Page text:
fromSeptember 2014

Getting Started With Services Using Views

Two Ways to GET Your Views in JSON Via REST

Photo of people on bench With Views, we build structured components of our content that are placed on a page. HTML or formatters are applied at will, CSS classes are added as needed, and the component is most likely placed on a page somewhere and styled. And it’s gorgeous.

But you want more. You want that carefully crafted component to show up on that page with blazing speed, powered by the awesome Javascript flavor-of-the-year framework you’ve been using. You need that component in JSON. And you need it now.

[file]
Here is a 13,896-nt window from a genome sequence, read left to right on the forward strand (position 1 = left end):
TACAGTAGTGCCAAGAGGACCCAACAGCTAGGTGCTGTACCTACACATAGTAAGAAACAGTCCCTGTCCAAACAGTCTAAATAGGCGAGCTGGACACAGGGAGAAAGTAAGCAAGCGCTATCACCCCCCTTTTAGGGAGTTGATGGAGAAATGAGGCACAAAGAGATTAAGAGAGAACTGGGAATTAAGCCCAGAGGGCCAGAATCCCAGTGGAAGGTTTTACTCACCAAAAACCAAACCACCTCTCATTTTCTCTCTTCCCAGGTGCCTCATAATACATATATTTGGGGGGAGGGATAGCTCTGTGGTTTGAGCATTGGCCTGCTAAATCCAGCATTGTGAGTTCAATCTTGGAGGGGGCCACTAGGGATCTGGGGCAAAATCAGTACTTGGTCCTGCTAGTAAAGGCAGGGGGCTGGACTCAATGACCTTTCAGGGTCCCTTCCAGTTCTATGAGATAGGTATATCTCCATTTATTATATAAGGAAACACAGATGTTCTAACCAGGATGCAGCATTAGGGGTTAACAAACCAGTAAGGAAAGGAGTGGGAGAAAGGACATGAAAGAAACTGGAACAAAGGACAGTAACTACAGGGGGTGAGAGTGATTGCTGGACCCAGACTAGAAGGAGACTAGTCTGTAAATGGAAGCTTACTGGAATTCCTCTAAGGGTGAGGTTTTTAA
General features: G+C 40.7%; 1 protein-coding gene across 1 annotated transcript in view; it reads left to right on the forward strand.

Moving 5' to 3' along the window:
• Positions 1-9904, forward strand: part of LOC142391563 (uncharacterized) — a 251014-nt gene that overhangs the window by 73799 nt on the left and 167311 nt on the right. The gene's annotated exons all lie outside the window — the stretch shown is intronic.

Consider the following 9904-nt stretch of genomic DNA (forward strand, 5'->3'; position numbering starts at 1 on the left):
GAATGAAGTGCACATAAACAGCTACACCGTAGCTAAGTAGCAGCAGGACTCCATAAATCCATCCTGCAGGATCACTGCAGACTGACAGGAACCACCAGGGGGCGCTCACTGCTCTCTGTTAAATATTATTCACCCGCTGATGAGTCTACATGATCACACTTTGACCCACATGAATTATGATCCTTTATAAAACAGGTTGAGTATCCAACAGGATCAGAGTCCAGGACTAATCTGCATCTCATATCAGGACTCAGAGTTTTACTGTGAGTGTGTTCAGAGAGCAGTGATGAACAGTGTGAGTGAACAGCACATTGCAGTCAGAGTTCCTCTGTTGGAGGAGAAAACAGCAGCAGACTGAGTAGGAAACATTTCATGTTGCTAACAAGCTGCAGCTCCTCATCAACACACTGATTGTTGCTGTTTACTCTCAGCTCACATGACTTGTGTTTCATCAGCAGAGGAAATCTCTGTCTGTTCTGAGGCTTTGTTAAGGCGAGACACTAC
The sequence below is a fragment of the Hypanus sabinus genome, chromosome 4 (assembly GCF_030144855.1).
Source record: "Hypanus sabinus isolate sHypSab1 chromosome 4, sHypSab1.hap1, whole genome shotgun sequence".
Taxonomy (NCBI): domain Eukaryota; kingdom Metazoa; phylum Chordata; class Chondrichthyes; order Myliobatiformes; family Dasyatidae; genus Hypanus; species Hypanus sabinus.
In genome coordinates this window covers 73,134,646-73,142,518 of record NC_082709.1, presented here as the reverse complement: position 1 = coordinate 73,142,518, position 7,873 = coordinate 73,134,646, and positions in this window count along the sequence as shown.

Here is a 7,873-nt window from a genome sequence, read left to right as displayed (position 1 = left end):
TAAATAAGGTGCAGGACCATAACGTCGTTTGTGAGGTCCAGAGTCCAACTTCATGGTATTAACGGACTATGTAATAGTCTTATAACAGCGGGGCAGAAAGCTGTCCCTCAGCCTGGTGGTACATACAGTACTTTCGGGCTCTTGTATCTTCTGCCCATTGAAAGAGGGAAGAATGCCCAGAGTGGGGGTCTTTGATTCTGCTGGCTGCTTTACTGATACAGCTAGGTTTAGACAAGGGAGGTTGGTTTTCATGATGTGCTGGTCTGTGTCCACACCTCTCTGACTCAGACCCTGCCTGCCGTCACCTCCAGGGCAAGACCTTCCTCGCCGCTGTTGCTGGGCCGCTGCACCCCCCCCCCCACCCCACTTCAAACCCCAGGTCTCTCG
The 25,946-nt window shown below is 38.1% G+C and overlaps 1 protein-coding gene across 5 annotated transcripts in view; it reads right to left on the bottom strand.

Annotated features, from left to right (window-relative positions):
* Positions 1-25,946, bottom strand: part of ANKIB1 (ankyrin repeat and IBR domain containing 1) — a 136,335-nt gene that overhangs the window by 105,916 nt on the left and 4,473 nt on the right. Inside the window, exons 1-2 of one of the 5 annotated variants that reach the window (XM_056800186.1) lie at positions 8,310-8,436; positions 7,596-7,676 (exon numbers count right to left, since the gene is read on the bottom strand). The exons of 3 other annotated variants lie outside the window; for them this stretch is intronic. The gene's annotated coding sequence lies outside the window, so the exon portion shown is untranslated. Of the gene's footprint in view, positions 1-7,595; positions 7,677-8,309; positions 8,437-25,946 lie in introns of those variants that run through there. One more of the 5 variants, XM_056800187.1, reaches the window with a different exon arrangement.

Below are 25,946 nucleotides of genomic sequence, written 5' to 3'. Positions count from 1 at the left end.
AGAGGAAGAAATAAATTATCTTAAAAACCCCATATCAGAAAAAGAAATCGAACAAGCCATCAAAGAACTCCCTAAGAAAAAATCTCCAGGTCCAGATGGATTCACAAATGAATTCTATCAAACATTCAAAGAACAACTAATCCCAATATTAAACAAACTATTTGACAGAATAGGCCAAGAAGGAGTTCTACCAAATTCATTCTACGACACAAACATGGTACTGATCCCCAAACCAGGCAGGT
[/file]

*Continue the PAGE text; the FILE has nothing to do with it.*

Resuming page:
Well, I have good news and better news. There are two ways to expose your Views as JSON (or XML, or other formats, but I’m going to focus on JSON in this article). One method allows you to retrieve your existing views through a REST server, and the other method lets you add a Services display in a View, which allows for finer-grained control of the JSON output. You may actually end up liking the second method better, even if you do have to add some new displays.

To start, let’s get some modules installed and a REST server up and running.

Huh? What Is A REST Server Again?

All you need to know here is that we’re going to allow someone (who knows, maybe you?) to access Views results as JSON data, by issuing a GET request. GET is the HTTP method that you can use with query strings in the URL. You know query strings, right? It starts with a question mark and then you string more than one query together with an ampersand, kinda like this: